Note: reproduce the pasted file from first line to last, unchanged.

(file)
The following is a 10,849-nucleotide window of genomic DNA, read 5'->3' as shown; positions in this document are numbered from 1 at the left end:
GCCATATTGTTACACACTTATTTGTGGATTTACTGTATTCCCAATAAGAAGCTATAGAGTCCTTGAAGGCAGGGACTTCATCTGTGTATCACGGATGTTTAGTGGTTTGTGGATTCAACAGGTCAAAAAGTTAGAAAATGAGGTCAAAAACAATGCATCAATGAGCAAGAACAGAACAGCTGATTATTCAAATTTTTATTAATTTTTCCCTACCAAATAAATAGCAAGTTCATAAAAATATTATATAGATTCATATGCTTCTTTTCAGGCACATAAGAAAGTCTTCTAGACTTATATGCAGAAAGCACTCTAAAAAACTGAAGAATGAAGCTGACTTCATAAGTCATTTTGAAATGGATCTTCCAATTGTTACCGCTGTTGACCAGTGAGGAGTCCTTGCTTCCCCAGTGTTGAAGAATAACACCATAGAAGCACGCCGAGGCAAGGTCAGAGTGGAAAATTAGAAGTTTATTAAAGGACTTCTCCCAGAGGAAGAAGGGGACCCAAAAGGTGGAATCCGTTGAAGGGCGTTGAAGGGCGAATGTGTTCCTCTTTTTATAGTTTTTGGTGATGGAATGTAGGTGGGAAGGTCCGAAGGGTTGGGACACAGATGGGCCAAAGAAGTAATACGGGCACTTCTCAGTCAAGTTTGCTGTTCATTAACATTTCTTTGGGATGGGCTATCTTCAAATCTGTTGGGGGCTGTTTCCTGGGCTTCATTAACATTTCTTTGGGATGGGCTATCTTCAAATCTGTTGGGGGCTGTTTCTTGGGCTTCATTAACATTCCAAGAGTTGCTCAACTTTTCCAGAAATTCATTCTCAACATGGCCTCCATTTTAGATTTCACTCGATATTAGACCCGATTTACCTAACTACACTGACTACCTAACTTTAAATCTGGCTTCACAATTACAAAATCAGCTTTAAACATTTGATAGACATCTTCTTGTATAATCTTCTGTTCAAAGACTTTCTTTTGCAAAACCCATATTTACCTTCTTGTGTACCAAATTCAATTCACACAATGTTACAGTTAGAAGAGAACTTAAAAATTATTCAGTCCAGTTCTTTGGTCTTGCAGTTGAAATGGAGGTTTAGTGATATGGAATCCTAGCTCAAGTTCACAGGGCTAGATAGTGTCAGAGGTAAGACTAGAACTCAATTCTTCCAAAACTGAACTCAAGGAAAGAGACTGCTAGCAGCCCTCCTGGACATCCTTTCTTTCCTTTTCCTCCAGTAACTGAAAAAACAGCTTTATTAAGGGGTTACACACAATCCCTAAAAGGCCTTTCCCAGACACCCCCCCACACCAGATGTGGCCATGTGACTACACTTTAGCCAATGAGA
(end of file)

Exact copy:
The following is a 10,849-nucleotide window of genomic DNA, read 5'->3' as shown; positions in this document are numbered from 1 at the left end:
GCCATATTGTTACACACTTATTTGTGGATTTACTGTATTCCCAATAAGAAGCTATAGAGTCCTTGAAGGCAGGGACTTCATCTGTGTATCACGGATGTTTAGTGGTTTGTGGATTCAACAGGTCAAAAAGTTAGAAAATGAGGTCAAAAACAATGCATCAATGAGCAAGAACAGAACAGCTGATTATTCAAATTTTTATTAATTTTTCCCTACCAAATAAATAGCAAGTTCATAAAAATATTATATAGATTCATATGCTTCTTTTCAGGCACATAAGAAAGTCTTCTAGACTTATATGCAGAAAGCACTCTAAAAAACTGAAGAATGAAGCTGACTTCATAAGTCATTTTGAAATGGATCTTCCAATTGTTACCGCTGTTGACCAGTGAGGAGTCCTTGCTTCCCCAGTGTTGAAGAATAACACCATAGAAGCACGCCGAGGCAAGGTCAGAGTGGAAAATTAGAAGTTTATTAAAGGACTTCTCCCAGAGGAAGAAGGGGACCCAAAAGGTGGAATCCGTTGAAGGGCGTTGAAGGGCGAATGTGTTCCTCTTTTTATAGTTTTTGGTGATGGAATGTAGGTGGGAAGGTCCGAAGGGTTGGGACACAGATGGGCCAAAGAAGTAATACGGGCACTTCTCAGTCAAGTTTGCTGTTCATTAACATTTCTTTGGGATGGGCTATCTTCAAATCTGTTGGGGGCTGTTTCCTGGGCTTCATTAACATTTCTTTGGGATGGGCTATCTTCAAATCTGTTGGGGGCTGTTTCTTGGGCTTCATTAACATTCCAAGAGTTGCTCAACTTTTCCAGAAATTCATTCTCAACATGGCCTCCATTTTAGATTTCACTCGATATTAGACCCGATTTACCTAACTACACTGACTACCTAACTTTAAATCTGGCTTCACAATTACAAAATCAGCTTTAAACATTTGATAGACATCTTCTTGTATAATCTTCTGTTCAAAGACTTTCTTTTGCAAAACCCATATTTACCTTCTTGTGTACCAAATTCAATTCACACAATGTTACAGTTAGAAGAGAACTTAAAAATTATTCAGTCCAGTTCTTTGGTCTTGCAGTTGAAATGGAGGTTTAGTGATATGGAATCCTAGCTCAAGTTCACAGGGCTAGATAGTGTCAGAGGTAAGACTAGAACTCAATTCTTCCAAAACTGAACTCAAGGAAAGAGACTGCTAGCAGCCCTCCTGGACATCCTTTCTTTCCTTTTCCTCCAGTAACTGAAAAAACAGCTTTATTAAGGGGTTACACACAATCCCTAAAAGGCCTTTCCCAGACACCCCCCCACACCAGATGTGGCCATGTGACTACACTTTAGCCAATGAGA